I got mine from James of The Dancing Cake-Tin.

So, what blogs will I choose?

Let's start with Winter of '79, which offers games and pastiche set in a 1970s Britain that wasn't, but nearly was. I can't say I thought much of the seventies at the time, and this blog reminds me why.

I love the nostalgic title of Richard's The Land Of Counterpane, so that's next on my list. 

There are a number of blogs which document play-throughs of classic Fighting Fantasy game-books, but Turn To 400 was the first I came across, so it gets my next award.

My source of much in the way of local goings-on is iWollongong, formerly What's On In Wollongong and run by the lovely Eleise. See what goes on in the city I travelled 10,000 miles to live in.

Finally another wargaming blog - David Crook's Wargaming Odyssey. He does wonderful stuff with wooden blocks and his blog is a gateway drug to the addiction that is Bob Cordery's Wargaming Miscellany (which is ineleigible for an award by virtue of having more than 200 followers). I have pretty much read the entire archives of both blogs; they are responsible for a lot of lost time over the last six months ...

So there we go; that's my nominations done. If your blog was picked it would be great if you could pass on the love to five other sub-200 follower blogs.

Monday, 26 November 2012

Cedar Run - New Terrain And A New(ish) Idea

Yesterday afternoon I found some suitable felt and bits of cork tile, and put together an 8x8 square grid suitable for fighting Portable Wargame ACW battles outside of New Mexico. This evening I christened it with another refight - the Battle of Cedar Run, fought on 9th August 1862.

Here's Wikipedia on the subject.

And here's my setup:

In the foreground are the Confederates, emerging from the woods. The union are in a line along the far ridge. Cedar Run crosses the board and there are some troops on Cedar Mountain to the right. The squares are 5cm, the terrain pieces slightly less than that. I don't think I've said, but the figures are mostly 6mm Heroics and Ros, with a few Irregular Miniatures thrown in (the artillery particularly).

Here's a close-up of the Union forces:

They had five units of infantry, a unit of artillery and a unit of cavalry. All were regular, aside from two of the infantry units which are poor. They are led by Nathaniel Banks.

And the here are the Confederates, led by Stonewall Jackson:

They have eight units of infantry and a unit of artillery, all of which are regular.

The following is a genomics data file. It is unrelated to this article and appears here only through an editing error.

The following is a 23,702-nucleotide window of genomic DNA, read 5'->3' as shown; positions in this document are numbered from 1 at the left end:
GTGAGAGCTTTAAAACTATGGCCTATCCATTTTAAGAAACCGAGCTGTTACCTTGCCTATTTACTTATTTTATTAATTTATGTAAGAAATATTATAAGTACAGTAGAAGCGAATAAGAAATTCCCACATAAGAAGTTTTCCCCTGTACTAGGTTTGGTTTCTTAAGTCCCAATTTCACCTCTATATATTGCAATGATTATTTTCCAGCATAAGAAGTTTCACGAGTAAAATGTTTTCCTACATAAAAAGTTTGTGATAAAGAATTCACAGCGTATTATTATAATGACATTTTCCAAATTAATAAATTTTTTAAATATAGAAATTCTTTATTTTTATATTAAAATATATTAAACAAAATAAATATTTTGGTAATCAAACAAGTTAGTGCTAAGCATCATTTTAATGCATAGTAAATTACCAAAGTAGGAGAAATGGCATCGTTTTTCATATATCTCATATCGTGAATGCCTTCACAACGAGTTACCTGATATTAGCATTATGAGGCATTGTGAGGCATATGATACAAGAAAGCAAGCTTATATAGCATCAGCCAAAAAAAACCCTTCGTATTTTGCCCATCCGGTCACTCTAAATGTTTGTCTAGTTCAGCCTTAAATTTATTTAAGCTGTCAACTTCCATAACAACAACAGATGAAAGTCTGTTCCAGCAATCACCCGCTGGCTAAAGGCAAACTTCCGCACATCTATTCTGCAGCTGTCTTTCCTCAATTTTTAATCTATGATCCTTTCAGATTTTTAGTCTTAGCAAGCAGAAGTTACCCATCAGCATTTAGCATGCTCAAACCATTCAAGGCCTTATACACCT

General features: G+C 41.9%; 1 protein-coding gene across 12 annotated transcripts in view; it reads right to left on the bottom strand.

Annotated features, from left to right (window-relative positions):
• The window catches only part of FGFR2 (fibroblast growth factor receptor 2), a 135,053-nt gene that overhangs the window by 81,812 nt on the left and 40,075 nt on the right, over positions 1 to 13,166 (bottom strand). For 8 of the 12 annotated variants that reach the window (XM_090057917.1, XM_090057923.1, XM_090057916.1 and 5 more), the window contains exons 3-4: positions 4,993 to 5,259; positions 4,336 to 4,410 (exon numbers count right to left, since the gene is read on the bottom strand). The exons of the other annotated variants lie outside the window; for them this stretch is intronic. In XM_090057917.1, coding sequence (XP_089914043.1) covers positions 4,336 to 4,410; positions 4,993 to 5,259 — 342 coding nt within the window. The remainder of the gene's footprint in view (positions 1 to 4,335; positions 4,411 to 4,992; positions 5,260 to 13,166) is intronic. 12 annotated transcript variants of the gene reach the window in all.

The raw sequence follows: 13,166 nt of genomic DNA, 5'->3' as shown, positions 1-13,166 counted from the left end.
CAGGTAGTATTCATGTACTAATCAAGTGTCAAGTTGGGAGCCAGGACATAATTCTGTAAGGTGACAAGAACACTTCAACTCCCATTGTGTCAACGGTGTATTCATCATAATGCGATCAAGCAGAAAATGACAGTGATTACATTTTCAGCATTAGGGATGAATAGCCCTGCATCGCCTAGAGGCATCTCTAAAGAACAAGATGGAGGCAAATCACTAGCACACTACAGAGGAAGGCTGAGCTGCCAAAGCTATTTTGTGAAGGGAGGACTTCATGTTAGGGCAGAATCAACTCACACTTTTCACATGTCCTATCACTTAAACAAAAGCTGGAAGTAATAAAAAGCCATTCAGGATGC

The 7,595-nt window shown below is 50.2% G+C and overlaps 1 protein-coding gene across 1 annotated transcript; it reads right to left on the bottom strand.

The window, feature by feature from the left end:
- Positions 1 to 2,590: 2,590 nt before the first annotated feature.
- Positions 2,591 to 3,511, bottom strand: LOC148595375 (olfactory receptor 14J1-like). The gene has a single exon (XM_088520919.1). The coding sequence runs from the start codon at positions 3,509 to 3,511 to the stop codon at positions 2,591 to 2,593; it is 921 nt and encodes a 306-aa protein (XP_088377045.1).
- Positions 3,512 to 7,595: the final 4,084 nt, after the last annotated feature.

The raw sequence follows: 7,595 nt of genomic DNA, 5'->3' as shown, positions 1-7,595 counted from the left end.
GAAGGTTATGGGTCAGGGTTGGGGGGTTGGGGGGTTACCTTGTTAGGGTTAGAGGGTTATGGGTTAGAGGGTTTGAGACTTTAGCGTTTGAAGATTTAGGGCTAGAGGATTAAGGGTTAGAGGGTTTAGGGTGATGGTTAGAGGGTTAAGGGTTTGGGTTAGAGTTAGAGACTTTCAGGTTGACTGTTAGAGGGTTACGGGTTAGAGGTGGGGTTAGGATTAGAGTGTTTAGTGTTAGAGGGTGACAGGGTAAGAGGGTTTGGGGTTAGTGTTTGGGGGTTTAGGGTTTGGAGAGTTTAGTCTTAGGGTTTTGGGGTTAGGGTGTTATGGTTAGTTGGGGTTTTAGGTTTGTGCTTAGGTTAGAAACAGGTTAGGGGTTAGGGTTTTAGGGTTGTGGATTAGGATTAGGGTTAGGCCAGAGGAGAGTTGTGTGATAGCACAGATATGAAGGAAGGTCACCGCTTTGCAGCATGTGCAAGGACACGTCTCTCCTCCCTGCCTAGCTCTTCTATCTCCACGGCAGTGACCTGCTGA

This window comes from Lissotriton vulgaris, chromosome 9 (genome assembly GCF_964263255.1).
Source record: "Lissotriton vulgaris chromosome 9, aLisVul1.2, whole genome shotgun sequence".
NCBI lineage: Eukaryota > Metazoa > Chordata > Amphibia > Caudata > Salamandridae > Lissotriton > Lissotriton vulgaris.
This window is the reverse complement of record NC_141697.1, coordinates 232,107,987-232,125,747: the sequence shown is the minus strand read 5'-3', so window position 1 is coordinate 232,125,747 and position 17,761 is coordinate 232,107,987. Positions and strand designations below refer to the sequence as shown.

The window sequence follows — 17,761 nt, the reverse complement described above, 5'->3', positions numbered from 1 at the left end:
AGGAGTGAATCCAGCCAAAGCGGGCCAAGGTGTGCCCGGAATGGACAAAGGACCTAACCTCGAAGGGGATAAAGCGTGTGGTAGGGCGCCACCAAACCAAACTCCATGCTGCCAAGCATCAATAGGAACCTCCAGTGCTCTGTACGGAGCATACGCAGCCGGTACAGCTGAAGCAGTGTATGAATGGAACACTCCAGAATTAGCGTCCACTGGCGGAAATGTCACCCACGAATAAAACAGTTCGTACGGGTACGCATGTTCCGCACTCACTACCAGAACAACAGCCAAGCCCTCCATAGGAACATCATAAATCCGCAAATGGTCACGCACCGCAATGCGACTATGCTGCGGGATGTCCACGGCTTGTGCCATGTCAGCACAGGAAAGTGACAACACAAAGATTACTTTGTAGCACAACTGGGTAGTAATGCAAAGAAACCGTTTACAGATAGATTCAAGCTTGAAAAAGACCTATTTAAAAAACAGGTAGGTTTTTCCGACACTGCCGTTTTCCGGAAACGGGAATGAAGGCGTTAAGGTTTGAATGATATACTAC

Across Cedar Run is Cedar Mountain, which is occupied by Confederates:

The infantry are for show - in the actual battle they didn't contribute until right at the very end. The single gun didn't count as a unit, but gave a +1 to any Confederate artillery fire it could support by having the target in range and arc.

And so the battle began ...

Right off I got to use a new(ish) rule I wanted to try out to increase unit survivability - demoralisation.

Basically when a unit is hit you roll a D6 as before, with a +1 if the unit is elite and a -1 if it's poor.

On a 2 or less the unit is destroyed.
On a 3 or 4 it is demoralised and retreats one space (mark it with a counter)
On a 5 or more it retreats one space.

Demoralisation has no effect on a unit, but if a demoralised unit is demoralised again then it is destroyed.

At the beginning of each player's turn, before they move troops, they roll a D6 for each demoralised unit. There is a +1 if a commander is adjacent and a -1 if the unit is in front of an enemy unit.

On a 4 or more the demoralisation marker is removed.

 Basically units are harder to kill outright, but easier to kill by a sustained attack. That's the theory anyway.

With that in mind, the first shot of the game, from the Confederate artillery, demoralised some poor Union infantry:

And so the battle went. Banks led a Union advance on their right, to take the woods before the Confederates did:

The Confederate troops begin to mass:

They lose their first unit to artillery fire ...

... but keep advancing:

The Union left starts to disintegrate under Confederate artillery fire:

Banks gets into position on the right as the first wave of Confederates swarms through the woods:

And the rest of their infantry strengthen the position on the ridge against a Confederate probe:

The probe was driven off by musketry, and the Union boys advance:

On their left the Confederates attack in strength:

Disaster! Banks is shot whilst trying to rally some retreating infantry! The Union are leaderless!